Your life isn’t worth your pride.
4. You Can Eat Whatever You Want
Eh. This is a yes and no myth.
Because while swimming does burn hundreds of calories, it varies based on intensity, duration, and frequency.
For those who do lap swimming to lose weight, stay in shape, or build muscle, it’s best to stick with a balanced diet.
That means not eating fast food for every meal. Or eating sugary desserts all the time. On occasion is okay. But don’t think that just because you’re swimming daily or a few times a week means that you shouldn’t watch what you eat.
Not sure what your nutrition should look like while you’re swimming? Talk to your doctor or a nutritionist to develop a plan that works best for you and your lifestyle.
5. Waiting to get in the Water After Eating
Much like eating whatever you want, this swimming belief comes with a clause. Mainly because it varies by person.
If you’re swimming laps or training, you should eat something before working out. Your body will need that energy to make it through your workout time without leaving you feeling like overcooked pasta.
Again, there’s a ‘but’ to this.
You have to watch what and when you’re eating. I wouldn’t recommend eating a large meal minutes before getting into the water. While you may or may not cramp up, you still run the risk of throwing up in the water.
A small snack though just before a workout, such as a banana, some pasta, or fruit, is easier for the stomach to handle.
If you’re ever not sure, play it safe!
6. Can’t Swim on Your Period
This is a frequent swimming myth for those that menstruate. You can (and should) swim while you’re on your period! Menstruating is a normal body function and is nothing to be ashamed of.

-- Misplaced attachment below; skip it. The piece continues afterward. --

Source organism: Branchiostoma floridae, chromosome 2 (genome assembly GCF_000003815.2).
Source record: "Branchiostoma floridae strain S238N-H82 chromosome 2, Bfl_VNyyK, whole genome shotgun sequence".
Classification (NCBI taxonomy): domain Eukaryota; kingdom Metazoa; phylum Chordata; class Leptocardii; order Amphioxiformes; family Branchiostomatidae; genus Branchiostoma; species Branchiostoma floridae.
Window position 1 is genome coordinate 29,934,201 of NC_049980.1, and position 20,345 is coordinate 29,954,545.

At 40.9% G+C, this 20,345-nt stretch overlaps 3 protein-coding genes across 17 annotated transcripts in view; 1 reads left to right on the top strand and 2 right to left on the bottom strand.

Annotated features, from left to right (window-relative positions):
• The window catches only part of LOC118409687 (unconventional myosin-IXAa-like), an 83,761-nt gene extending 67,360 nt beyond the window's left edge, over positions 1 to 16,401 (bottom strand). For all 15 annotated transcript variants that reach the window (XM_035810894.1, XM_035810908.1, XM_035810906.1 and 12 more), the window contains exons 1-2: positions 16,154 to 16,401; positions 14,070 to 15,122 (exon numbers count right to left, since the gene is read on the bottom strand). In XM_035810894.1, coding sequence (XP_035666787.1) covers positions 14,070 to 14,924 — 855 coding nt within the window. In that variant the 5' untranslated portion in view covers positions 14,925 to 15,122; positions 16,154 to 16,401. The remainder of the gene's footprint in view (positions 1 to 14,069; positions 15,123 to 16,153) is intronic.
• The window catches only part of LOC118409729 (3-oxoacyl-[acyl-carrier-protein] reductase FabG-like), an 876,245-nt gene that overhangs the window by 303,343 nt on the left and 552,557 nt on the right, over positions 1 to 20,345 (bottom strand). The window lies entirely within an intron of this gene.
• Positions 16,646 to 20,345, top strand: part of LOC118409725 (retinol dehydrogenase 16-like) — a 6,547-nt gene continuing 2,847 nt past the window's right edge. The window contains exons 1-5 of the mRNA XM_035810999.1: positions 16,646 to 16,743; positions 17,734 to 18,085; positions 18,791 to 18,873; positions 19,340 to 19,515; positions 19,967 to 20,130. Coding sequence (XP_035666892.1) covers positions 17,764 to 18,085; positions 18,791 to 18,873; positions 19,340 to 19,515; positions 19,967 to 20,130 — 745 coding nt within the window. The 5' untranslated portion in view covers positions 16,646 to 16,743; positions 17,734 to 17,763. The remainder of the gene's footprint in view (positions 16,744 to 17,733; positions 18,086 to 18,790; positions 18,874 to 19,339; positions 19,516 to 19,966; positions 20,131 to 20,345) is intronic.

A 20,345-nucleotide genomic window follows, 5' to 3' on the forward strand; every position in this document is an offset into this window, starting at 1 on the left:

It’s safe, and activities such as swimming can actually help you with cramps.
A side belief about swimming on your period is that you don’t need to use products. While it’s true that water can slow your flow down, it doesn’t stop the bleeding entirely. Especially if you’re on a heavy day.
Related articles: Swimming on Your Period FAQ
But mainly, don’t worry or feel embarrassed. You’re not alone in this 🙂
7. Chlorine Turns Your Hair Green
If you never wash your hair this might happen!
The truth to this myth though is that it’s not the chlorine that turns hair green, but rather it’s water with high levels of copper. Much like how a penny turns green because of its copper components!
Those with blonde hair might seem some green tints in their hair, but with a good shower, the green will go away.
To prevent this and keep your hair from drying out (which chlorine will do!), you should look at swimming with a swim cap. This will help keep your hair healthy, out of your face, and out of the pool!
If you’ve been on the fence about swimming because of some of these misconceptions, I hope you’ll give it another chance!
Swimming offers numerous health and mental benefits for everyone. Whether you decide to swim competitively or for leisure!
As always, to happy swimming!